Beginning in the late 1990s, many states took it upon themselves to institute end-of-course exams (EOCs) at the high school level, tests specifically designed to assess students’ mastery of the content that various subject-matter courses covered. But was this testing policy good for students?
End-of-Course Exams and Student Outcomes, co-authored by Fordham’s Adam Tyner and Matthew Larsen, an assistant professor of economics at Lafayette College, provides a rich longitudinal look at state policies related to EOCs over the past twenty years and the effects of administering EOCs in different subjects on high school graduation rates and college entrance exam scores.
The study yielded five findings:
- The use of EOCs increased dramatically starting in the late 1990s, but in the past few years has declined somewhat.
- EOCs have been most widely used in math and science courses, but their use in English courses has risen fastest in the past decade.
- Most states use EOCs for a mix of school and student accountability.
- Unlike exit exams, EOCs are generally positively correlated with high school graduation rates.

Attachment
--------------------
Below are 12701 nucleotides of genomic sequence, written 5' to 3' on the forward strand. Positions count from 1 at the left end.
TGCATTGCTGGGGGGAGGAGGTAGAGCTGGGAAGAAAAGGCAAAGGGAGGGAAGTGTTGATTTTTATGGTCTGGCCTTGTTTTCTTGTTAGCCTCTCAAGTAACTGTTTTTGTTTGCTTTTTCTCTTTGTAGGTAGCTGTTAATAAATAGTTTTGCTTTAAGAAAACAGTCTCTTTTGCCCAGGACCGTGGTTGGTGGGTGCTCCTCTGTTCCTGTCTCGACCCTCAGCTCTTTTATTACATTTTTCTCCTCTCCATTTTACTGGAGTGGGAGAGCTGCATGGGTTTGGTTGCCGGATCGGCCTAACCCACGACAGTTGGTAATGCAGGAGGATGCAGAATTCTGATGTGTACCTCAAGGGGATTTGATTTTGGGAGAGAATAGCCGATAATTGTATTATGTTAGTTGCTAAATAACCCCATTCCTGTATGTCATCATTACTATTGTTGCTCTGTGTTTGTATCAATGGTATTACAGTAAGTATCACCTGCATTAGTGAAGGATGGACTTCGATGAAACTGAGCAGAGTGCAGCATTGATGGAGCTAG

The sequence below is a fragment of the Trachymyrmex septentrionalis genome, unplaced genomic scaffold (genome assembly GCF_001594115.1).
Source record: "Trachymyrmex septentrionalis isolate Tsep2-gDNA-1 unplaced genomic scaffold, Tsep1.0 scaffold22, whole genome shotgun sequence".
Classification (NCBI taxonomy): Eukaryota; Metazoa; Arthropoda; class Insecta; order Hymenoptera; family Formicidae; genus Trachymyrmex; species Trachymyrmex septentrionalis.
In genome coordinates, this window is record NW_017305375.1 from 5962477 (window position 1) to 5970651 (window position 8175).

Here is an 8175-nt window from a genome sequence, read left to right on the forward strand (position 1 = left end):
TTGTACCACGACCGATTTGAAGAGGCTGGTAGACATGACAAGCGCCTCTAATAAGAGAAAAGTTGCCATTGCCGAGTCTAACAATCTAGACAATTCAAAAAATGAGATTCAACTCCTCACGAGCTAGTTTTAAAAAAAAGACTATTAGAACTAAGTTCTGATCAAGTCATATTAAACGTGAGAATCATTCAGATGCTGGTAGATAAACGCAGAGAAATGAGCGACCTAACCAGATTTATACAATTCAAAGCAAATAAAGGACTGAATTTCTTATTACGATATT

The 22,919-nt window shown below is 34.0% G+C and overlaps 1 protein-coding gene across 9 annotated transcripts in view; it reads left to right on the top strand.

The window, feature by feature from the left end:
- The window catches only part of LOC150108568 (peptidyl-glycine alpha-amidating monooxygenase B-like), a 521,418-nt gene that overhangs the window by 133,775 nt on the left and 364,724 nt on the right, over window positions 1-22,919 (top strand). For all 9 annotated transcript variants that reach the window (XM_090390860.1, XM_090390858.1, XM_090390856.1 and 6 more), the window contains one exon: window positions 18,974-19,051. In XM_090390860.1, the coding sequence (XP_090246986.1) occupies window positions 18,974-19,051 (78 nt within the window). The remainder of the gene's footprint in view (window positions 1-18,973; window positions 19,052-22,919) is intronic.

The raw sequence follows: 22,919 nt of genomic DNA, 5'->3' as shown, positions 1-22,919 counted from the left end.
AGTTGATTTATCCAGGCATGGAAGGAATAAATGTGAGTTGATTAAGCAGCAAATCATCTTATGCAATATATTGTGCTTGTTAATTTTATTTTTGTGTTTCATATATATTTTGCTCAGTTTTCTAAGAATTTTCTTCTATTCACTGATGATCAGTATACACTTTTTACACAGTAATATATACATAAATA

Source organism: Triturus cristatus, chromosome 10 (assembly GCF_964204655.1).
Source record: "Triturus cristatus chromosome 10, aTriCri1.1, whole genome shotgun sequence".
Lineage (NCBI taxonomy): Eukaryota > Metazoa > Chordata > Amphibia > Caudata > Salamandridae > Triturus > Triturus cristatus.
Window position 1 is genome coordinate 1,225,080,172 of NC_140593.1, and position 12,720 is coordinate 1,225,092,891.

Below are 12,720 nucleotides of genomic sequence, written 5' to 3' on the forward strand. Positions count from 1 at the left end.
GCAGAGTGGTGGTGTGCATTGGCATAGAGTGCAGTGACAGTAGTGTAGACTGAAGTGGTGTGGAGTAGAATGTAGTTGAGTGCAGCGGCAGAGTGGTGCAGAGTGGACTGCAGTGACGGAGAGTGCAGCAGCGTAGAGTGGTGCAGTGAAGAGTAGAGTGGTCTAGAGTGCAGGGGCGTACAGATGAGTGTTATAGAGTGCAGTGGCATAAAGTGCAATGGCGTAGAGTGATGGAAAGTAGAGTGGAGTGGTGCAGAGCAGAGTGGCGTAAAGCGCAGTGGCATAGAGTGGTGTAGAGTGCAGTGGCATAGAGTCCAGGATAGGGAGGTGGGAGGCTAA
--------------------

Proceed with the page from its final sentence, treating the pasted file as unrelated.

- When analyzing EOCs by subject area, there is no statistically significant correlation with college entrance exam scores, but students in states with the most EOCs appear to outperform other students on these exams.
The report includes three recommendations for state-level policymakers:
- Embrace EOCs to leverage the potential benefits associated with external assessments without encountering the concerns raised about exit exams.
- Consider building high school accountability systems around EOCs, given the suggestive evidence that they can help improve student outcomes.
- Use EOCs to encourage students to put more effort into their own studies, perhaps by linking them to graduation or including them in course grades or on report cards.
The use of high-quality, content-linked external assessments could help push our education system toward mastery rather than seat time—a coveted goal, especially among advocates of competency-based and personalized models. That’s unlikely to happen, however, in the absence of external measures that schools and employers can trust. Adroitly deployed, EOCs can play this role.
This report was made possible through the generous support of the Charles and Lynn Schusterman Family Foundation and our sister organization, the Thomas B. Fordham Foundation.